CHARLOTTETOWN -- Canadians are increasingly becoming political dropouts. There appears to be a declining sense of civic duty, political engagement or democratic responsibility. Growing numbers of Canadians can't even be bothered to make it to the polling station.
Significantly, more people chose not to vote in Ontario's recent election than those who actually voted for premier-elect Kathleen Wynne. In fact, preliminary results show barely 52 per cent of Ontarians took the time to vote for any of the party leaders.
Can this disturbing trend be corrected with voter incentives and other administrative mechanisms? How about Internet voting technology? Lowering the voting age? Greater awareness and mobilizing campaigns by Elections Canada? What about paying citizens a small stipend to march their way to the polling booth?
More controversial is the idea of instituting compulsory voting in Canada at both the federal and provincial levels (even municipally, if we wish). Before you dismiss this proposal, remember mandatory voting already takes place in more than 30 countries. Even liberal democracies such as Australia, Belgium and Switzerland have well-established compulsory voting systems.
Australians routinely garner voter participation rates of 95 per cent, which puts us to shame. Citizens there can be fined (about $20) for not voting without a sufficient reason or justification. And if the nominal fine is not paid after several warning letters, that person could face possible jail time.
In every jurisdiction that has introduced mandatory voting, voter turnout has increased by at least 10 to 15 per cent. This increase has also been most conspicuous among younger voters, who are now compelled to vote.
No one is suggesting, of course, that people have to vote a certain way or can't spoil their ballot by not marking an X anywhere. But they do have to show up at the polls if they want to express their displeasure with politicians or the political system as a whole.
Many critics will be quick to say there is something inherently problematic with a voting system that forces citizens to vote in a "free" and "democratic" society. Add to that the depressing prospect of uninformed voters actually determining electoral outcomes? Others will say it won't fly here, that it is repugnant, and that people are entitled to choices in this country.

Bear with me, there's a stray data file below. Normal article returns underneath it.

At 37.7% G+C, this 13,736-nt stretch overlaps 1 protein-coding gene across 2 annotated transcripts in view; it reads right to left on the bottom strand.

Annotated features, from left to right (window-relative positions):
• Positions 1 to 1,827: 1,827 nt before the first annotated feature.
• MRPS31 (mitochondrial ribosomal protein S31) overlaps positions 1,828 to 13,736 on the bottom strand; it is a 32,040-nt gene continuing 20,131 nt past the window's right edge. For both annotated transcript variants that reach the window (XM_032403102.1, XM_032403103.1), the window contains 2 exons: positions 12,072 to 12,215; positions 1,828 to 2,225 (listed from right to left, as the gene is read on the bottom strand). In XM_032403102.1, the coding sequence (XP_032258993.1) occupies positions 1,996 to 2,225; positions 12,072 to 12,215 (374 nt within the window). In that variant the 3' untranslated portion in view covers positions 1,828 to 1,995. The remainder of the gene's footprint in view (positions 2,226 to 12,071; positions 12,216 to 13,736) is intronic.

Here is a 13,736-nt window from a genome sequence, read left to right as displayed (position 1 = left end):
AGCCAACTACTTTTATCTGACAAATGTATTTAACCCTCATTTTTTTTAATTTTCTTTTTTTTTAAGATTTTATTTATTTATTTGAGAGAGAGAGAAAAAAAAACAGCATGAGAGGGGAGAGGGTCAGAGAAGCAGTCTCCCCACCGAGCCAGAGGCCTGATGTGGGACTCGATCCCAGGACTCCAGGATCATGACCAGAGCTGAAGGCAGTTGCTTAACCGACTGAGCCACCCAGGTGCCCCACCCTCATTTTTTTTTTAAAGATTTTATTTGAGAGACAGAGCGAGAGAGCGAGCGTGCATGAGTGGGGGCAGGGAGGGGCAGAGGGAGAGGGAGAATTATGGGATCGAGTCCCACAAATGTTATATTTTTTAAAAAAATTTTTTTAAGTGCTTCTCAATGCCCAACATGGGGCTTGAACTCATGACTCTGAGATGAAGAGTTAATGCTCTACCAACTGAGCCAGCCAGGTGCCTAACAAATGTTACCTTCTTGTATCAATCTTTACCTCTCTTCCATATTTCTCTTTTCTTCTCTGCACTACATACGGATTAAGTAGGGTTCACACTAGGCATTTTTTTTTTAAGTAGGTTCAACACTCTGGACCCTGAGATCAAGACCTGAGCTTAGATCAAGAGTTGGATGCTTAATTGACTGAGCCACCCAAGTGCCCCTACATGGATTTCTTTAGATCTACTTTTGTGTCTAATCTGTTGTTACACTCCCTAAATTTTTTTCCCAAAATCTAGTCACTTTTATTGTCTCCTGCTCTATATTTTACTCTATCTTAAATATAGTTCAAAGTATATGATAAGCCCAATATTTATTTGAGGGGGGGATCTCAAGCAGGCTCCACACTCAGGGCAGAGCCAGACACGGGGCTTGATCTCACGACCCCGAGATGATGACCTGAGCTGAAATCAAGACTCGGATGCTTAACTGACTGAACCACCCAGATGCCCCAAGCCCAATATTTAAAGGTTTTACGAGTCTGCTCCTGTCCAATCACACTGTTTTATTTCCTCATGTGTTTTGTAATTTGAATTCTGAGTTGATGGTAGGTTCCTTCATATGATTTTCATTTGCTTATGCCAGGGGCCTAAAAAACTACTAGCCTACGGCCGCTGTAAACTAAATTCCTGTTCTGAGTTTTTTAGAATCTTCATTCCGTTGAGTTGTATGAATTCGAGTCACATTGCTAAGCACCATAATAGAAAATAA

In a poll roughly 10 years ago, some 76 per cent of Canadians opposed the idea of compulsory voting. And I doubt much has changed in the interim.
Fine. But then what is the solution to stemming the precipitous drop in voter turnout we are staring at in the coming years? Do we really want to see only 40 or 50 per cent of Canadians voting on election day?
How legitimate and representative would any government "elected" under this scenario be? Do we want a pattern to emerge where abstaining from voting is as legitimate as voting itself?
Yes, the thought of being compelled to do anything in a liberal society does seem offensive. But forcing people to vote would seem a minor infringement on our basic freedoms. Indeed, we already make allowances or forfeit certain freedoms with respect to wearing seatbelts, reporting for jury duty, and not driving our vehicles under the influence of alcohol.
It is possible, moreover, that compelling first-time electors to vote will enable them to become more politically engaged and aware over time. Instead of them currently turning off politics and tuning out of elections altogether, we could see young Canadians learn to value and appreciate the right to vote and having their say in forming the government of the day.
Furthermore, if voting is not an integral component of our democratic polity, as would seem to be the case as more and more Canadians choose to forfeit that right, then Canadians will most assuredly get the government they don't deserve. And, as a result, only certain small, elite segments of society will be reflected in the orientation and policy prescriptions of such a government.
One does not, of course, want to sound too alarmist or argue the political sky is falling here. But there may come a time -- particularly if these low voter-turnout rates continue into the future -- where someone is going to wonder why it is that we have elections in the first place if no one is bothering to show up. Mandatory voting, then, is at least worth having a conversation about.
Peter McKenna is professor and chairman of political science at the University of Prince Edward Island in Charlottetown.